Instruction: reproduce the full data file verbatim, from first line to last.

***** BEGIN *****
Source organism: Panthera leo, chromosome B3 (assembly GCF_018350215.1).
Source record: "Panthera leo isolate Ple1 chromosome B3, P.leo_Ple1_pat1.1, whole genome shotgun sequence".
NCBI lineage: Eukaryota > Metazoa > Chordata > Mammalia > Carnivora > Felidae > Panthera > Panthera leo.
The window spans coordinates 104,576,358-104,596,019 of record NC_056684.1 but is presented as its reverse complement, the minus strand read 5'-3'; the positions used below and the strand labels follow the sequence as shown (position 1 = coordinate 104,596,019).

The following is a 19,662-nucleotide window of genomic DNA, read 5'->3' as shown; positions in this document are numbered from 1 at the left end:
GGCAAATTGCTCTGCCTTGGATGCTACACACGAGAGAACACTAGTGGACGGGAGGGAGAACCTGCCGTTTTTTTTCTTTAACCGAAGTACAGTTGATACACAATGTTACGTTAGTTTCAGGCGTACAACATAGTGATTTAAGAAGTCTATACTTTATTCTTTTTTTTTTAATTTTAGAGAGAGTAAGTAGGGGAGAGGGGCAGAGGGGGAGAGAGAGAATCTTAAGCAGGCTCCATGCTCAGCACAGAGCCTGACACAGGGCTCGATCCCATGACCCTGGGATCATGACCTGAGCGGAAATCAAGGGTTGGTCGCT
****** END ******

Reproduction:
Source organism: Panthera leo, chromosome B3 (assembly GCF_018350215.1).
Source record: "Panthera leo isolate Ple1 chromosome B3, P.leo_Ple1_pat1.1, whole genome shotgun sequence".
NCBI lineage: Eukaryota > Metazoa > Chordata > Mammalia > Carnivora > Felidae > Panthera > Panthera leo.
The window spans coordinates 104,576,358-104,596,019 of record NC_056684.1 but is presented as its reverse complement, the minus strand read 5'-3'; the positions used below and the strand labels follow the sequence as shown (position 1 = coordinate 104,596,019).

The following is a 19,662-nucleotide window of genomic DNA, read 5'->3' as shown; positions in this document are numbered from 1 at the left end:
GGCAAATTGCTCTGCCTTGGATGCTACACACGAGAGAACACTAGTGGACGGGAGGGAGAACCTGCCGTTTTTTTTCTTTAACCGAAGTACAGTTGATACACAATGTTACGTTAGTTTCAGGCGTACAACATAGTGATTTAAGAAGTCTATACTTTATTCTTTTTTTTTTAATTTTAGAGAGAGTAAGTAGGGGAGAGGGGCAGAGGGGGAGAGAGAGAATCTTAAGCAGGCTCCATGCTCAGCACAGAGCCTGACACAGGGCTCGATCCCATGACCCTGGGATCATGACCTGAGCGGAAATCAAGGGTTGGTCGCT